Contents

This is what I’m taking:

Digital

Digital Tools
For a short trip

iPad Pro 10.5 (2017). Bose Comfort 35 Noise reducing headphones. Anker charger (4 x USB), Kodak battery pack, AirPods, Punkt M01 feature phone, some lightning cables, and an Apple Watch charging cable.

Analogue

Briefcase analogue contents
Paper, pens and pencils

My LT1917 Metallic A5 and pen. 2 Bellroy wallets. One for pocket carry and 1 for additional cards. Smythson business card holder and LT1917 business card holder. Pocket Notebook and Nock Tallulah mini pen case for a few writing instruments.

All of that will slot into my Tumi briefcase that I bought several years ago, in Helsinki, I think.

Briefcase in Black
Corporate Cobra!

Conclusion

The briefcase is made for a laptop around the 13 inch mark. I can squeeze my 15 inch MBP in, if pushed. The dimensions in cm are 42 by 30 by 10 or so. The bag will fit comfortably under an airline seat, which is my preference. I like to be able to get to anything that I might need without doing the whole seat dance thing.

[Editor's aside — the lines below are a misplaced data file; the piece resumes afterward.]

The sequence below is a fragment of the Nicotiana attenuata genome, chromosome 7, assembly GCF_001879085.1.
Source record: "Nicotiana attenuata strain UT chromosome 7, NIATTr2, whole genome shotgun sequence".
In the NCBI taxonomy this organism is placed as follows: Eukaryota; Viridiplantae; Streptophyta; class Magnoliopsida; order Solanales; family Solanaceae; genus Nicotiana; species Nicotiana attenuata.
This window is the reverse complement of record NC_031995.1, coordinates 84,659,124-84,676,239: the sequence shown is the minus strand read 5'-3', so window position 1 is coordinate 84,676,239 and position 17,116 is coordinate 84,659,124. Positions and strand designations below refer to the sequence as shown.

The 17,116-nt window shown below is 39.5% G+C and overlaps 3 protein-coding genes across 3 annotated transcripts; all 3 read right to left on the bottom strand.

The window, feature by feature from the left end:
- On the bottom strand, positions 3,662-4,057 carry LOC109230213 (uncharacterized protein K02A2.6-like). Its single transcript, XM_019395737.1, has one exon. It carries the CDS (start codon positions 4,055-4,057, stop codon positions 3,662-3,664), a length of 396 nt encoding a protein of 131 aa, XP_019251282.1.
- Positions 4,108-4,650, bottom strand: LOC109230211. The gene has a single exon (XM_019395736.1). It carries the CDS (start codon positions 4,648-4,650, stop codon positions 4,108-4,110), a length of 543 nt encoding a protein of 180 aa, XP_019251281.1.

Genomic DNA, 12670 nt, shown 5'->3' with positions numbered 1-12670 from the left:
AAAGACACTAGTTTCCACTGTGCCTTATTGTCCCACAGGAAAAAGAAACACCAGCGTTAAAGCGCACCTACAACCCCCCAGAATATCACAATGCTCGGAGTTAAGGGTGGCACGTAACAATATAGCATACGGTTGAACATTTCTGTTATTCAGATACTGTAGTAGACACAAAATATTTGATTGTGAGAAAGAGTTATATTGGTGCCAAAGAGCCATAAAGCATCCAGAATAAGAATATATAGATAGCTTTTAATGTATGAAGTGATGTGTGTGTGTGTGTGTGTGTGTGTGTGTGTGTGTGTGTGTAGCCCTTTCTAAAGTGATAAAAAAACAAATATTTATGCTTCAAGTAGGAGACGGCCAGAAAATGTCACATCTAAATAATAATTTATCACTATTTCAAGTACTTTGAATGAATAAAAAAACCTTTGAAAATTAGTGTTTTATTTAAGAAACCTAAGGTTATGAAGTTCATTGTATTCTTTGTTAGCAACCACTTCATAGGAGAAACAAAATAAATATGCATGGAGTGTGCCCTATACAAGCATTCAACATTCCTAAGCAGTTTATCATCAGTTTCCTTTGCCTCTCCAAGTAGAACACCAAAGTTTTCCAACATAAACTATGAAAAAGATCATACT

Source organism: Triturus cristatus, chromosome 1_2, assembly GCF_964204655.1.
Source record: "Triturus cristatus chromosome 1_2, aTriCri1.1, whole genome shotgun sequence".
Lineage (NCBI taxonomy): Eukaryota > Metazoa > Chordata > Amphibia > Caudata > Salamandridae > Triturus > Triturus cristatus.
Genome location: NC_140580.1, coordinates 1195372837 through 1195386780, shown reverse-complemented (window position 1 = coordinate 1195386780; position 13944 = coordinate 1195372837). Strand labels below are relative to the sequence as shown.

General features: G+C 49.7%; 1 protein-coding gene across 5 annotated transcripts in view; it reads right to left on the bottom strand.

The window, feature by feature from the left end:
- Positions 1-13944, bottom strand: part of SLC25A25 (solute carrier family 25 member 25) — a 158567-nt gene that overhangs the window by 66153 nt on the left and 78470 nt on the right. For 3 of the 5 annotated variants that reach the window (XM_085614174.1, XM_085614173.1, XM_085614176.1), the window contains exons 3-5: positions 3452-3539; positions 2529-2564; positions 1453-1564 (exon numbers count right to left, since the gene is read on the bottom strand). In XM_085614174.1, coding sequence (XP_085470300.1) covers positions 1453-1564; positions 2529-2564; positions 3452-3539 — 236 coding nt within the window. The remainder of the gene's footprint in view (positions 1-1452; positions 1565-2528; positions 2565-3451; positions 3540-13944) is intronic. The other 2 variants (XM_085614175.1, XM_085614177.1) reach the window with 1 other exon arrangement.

However, the briefcase is quite rigid and as such requires a ‘everything in its place’ approach. Rummaging around in this bag is uncomfortable. It hurts. It does unzip all the way open, making it TSA friendly. Of course, the rest of the world cares not a jot about the TSA, so don’t think you can leave your laptop in it for scanning at Heathrow.

Briefcase opened out
Only useful in the US

The shoulder strap is detachable and adjustable. It can be worn over the shoulder or across the body. It’s very high quality, and I suspect will last forever. The slim profile means that duty free shopping etc is not going to slot in this bag, but will either need to live in its own bag or be slipped into the wheelie with my clothes.

If I was slipping down to a coffee shop to prominently place my notebook and iPad and look the ‘hipster writer’, I’d want a softer, less corporate briefcase, but that is,
a: Because I’m a poseur
b: For another post